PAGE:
Abstract: Indonesia has traditionally been viewed as a de facto leader of the Association of Southeast Asian Nations (ASEAN) and the regional body remains the cornerstone of Indonesian foreign policy. The paper addresses the question of whether other member states have become influential actors or even sectoral leaders in their own right by playing a direct role in a particular aspect of ASEAN affairs. This question is addressed by examining the regional policies of Vietnam, a country that has been mostly neglected in the existing ASEAN literature despite its strategic weight. The paper focuses on the evolving role of Vietnam in ASEAN and highlights its diplomatic initiatives, as well as various conditions to evaluate its potential to take up a leading security role in the regional body in the years to come.”

Vietnam Briefing

Vietnam Briefing: Prosecutions Against Bao Sach Journalists; Beijing Seeks To Reaffirm Its Influence In The South China Sea

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Photo credit: RFA.

Prosecutions against members of online-based Bao Sach (Clean Newspaper) outlet

RFA reports:

  • On Wednesday, September 8, Vietnamese authorities indicted five journalists from the Bao Sach group, an independent journalism project, on charges of “abusing democracy and freedom to infringe on state interests.”
  • According to the indictment issued by the Procuracy of Thoi Lai District, Can Tho City, the Bao Sach journalists posted “reactionary information and videos” and delved into information that was “inappropriate, distorting, against the country’s interests, and slanderous of the people’s administration,” in violation of Article 331 of Vietnam’s Penal Code.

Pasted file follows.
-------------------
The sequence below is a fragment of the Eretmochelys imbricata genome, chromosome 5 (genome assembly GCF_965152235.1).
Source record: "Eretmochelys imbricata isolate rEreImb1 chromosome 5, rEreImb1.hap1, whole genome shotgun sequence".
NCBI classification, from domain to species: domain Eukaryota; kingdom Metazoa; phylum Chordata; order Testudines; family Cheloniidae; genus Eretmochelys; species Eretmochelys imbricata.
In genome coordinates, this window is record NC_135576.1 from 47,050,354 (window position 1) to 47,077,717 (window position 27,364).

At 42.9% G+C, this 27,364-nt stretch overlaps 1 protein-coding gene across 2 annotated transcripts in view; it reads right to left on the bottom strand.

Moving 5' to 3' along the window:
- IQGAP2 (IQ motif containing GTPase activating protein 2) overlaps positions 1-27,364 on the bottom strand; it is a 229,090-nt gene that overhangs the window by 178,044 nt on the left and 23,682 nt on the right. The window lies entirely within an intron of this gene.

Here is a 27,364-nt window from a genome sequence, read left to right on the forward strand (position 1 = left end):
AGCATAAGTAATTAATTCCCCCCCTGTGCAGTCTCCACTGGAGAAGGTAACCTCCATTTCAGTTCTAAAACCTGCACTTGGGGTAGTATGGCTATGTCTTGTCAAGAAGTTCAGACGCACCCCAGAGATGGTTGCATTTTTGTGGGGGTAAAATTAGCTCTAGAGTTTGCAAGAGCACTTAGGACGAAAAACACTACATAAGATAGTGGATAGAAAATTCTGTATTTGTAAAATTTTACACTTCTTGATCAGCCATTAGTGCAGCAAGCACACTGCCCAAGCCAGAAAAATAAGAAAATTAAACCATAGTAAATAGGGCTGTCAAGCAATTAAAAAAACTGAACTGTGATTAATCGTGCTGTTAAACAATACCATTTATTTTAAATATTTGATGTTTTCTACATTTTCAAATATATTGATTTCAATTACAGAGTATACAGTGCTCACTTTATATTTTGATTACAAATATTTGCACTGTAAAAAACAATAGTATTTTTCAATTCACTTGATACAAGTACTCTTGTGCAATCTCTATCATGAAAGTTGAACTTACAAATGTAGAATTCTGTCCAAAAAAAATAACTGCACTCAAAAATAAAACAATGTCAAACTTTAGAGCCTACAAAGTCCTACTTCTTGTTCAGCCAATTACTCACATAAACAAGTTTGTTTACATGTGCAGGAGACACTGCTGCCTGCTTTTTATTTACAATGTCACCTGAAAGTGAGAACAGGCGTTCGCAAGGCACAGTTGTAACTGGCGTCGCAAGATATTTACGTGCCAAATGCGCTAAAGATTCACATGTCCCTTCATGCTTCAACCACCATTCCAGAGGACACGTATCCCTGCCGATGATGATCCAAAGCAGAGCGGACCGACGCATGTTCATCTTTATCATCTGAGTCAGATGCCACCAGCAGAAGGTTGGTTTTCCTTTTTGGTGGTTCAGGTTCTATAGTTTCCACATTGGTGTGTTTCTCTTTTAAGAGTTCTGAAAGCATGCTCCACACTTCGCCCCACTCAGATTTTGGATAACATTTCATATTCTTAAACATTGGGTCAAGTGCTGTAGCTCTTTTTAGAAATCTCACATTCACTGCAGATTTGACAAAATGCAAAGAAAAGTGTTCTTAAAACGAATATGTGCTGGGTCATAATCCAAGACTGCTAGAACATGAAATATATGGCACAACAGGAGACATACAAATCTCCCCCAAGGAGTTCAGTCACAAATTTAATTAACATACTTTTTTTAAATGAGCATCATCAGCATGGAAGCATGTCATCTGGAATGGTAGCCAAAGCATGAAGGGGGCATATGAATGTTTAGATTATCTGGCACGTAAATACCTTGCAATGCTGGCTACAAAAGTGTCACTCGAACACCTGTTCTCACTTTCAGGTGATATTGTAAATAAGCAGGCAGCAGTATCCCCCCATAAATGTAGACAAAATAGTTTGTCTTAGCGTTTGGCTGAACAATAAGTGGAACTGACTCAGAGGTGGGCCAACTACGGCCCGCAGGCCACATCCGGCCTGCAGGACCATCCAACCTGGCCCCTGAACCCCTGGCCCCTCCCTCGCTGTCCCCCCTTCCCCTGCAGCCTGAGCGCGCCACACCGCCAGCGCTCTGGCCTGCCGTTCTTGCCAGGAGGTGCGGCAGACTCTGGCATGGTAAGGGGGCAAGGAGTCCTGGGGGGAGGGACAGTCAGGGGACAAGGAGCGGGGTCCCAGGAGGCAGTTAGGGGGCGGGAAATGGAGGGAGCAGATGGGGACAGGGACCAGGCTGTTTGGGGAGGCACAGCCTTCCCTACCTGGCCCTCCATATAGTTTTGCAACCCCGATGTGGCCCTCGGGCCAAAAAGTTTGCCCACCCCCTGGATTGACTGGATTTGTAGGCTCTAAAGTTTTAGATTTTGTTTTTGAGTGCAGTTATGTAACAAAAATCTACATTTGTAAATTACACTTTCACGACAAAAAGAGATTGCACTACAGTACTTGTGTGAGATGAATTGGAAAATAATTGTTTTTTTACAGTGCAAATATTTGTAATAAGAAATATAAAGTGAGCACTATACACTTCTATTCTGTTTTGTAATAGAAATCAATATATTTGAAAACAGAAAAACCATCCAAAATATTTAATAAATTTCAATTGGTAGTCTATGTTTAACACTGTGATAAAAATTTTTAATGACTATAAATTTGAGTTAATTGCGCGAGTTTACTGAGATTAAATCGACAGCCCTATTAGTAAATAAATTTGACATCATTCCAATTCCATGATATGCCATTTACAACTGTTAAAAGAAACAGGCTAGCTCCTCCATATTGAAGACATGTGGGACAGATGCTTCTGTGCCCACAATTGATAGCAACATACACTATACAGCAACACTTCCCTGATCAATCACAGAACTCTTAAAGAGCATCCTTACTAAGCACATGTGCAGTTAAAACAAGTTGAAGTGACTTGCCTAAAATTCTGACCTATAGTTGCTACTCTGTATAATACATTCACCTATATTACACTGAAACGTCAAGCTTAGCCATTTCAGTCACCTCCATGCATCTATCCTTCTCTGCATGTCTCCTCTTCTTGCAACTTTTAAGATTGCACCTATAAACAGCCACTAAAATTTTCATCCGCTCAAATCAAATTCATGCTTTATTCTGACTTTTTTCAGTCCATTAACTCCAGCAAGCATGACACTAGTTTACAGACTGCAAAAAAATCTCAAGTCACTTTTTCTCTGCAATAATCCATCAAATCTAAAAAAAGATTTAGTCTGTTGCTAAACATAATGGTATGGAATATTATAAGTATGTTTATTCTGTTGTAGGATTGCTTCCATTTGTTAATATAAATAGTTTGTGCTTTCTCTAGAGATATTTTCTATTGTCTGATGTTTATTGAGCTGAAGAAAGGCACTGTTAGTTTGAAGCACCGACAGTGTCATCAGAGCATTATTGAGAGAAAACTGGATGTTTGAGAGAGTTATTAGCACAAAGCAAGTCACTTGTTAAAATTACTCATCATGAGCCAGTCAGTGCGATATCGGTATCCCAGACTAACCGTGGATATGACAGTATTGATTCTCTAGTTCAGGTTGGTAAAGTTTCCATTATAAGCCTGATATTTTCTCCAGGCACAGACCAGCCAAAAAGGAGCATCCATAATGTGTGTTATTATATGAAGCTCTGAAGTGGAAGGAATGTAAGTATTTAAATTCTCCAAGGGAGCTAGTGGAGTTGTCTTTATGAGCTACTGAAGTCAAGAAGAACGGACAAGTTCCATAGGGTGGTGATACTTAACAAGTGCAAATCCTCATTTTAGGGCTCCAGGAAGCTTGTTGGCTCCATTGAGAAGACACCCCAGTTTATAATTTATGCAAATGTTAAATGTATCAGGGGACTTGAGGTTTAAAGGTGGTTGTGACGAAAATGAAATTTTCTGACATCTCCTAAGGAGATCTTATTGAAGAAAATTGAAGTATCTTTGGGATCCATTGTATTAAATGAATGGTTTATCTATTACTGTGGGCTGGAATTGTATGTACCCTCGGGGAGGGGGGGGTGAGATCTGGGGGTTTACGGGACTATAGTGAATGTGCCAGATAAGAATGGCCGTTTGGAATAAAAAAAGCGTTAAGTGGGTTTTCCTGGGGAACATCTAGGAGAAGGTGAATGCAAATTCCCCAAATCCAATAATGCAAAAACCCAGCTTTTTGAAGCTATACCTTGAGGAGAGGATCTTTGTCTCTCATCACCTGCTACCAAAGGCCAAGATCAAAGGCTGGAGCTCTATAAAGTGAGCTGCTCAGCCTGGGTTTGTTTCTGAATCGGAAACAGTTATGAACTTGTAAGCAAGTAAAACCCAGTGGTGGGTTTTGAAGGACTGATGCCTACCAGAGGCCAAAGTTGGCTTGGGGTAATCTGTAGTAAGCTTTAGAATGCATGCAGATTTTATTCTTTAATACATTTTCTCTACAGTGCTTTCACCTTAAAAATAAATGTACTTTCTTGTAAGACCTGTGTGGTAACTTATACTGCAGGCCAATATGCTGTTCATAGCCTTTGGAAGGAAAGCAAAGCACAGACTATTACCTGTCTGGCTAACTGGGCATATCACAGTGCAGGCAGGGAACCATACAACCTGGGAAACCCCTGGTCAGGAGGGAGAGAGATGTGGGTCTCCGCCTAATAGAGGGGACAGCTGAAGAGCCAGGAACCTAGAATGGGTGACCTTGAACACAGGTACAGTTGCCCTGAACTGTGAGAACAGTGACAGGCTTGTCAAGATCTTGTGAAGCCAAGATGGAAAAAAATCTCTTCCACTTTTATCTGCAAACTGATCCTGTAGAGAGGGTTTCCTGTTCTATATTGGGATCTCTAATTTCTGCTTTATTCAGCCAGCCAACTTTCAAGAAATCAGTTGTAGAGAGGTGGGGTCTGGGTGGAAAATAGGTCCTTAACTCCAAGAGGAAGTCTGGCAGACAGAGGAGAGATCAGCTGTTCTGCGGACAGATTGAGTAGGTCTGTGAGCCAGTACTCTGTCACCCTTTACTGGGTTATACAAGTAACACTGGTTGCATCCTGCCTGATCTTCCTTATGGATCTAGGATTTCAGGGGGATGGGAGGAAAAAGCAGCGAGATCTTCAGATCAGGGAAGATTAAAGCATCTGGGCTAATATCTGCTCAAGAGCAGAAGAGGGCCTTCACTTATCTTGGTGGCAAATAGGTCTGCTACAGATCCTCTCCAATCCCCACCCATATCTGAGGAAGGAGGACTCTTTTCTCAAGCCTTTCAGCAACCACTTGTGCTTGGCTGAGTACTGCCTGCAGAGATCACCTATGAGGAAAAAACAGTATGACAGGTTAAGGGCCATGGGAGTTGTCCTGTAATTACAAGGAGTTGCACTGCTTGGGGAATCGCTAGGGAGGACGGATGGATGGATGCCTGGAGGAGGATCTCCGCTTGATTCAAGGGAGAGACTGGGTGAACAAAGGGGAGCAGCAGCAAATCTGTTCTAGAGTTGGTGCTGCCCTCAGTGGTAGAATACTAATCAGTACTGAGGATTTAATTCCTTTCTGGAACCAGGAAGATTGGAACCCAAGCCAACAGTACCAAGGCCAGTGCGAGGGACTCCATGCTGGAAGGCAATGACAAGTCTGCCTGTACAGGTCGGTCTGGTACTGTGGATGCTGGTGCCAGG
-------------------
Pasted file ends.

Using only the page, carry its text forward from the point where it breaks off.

• The five indicted journalists are: Truong Chau Huu Danh, Nguyen Thanh Nha, Doan Kien Giang, Nguyen Phuong Trung Bao, and Le The Thang. Thang remains under house arrest, while the other four members have been arrested and detained.
  • According to state media, the indictment also states that the group’s members have allegedly “taken advantage of the freedom of speech and press” to write and upload “unverified, negative, biased and false” information on their Facebook fan page, Facebook group, and YouTube channel.
  • In the Freedom in the World 2021 report by Washington D.C.-based Freedom House, Vietnam scored three out of 40 in political rights, and 16 out of 60 in civil liberties. The Vietnamese Communist Party has consistently shown little tolerance for dissident and opposition voices, while many independent journalists and publishers in the country have continually faced harassment, arrests, or even imprisonment.

Former vice president of the Vietnam Independent Journalism Association (IJAVN) denied citizenship rights

RFA reports:

  • Vietnamese authorities have rejected petition letters calling for an investigation into legal proceedings against detained blogger Nguyen Tuong Thuy, a former vice president of IJAVN, who is currently serving an 11-year jail term for “making, storing, and disseminating documents and materials for anti-state purposes” under Article 117 of Vietnam’s Penal Code.
  • According to Nguyen Thi Lan, Thuy’s wife, her husband had called home from the An Phuoc Detention Center, Binh Duong Province, telling her that he had asked the detention center to send his petition letters to the procuracy and other agencies. However, the central authorities responded by saying that he did not have citizenship rights, which is ridiculous and unreasonable, Lan told RFA Vietnamese.
  • “The authorities did, however, suggest that he request an appeal to reconsider the court decision if he did not agree with it,” Lan added. “They said his petition was not valid because he no longer had necessary citizen rights to file it.”
  • Nguyen Tuong Thuy was indicted along with two other IJAVN members, Pham Chi Dung and Le Huu Minh Tuan, on November 10, 2020, for “making, storing, and disseminating documents and materials for anti-state purposes” under Article 117 of Vietnam’s Penal Code. He was sentenced to 11 years in prison along with Tuan, while Dung was given 15 years.

Another member of the U.S.-based Provisional Government of Vietnam was charged for “carrying out activities to overthrow the government”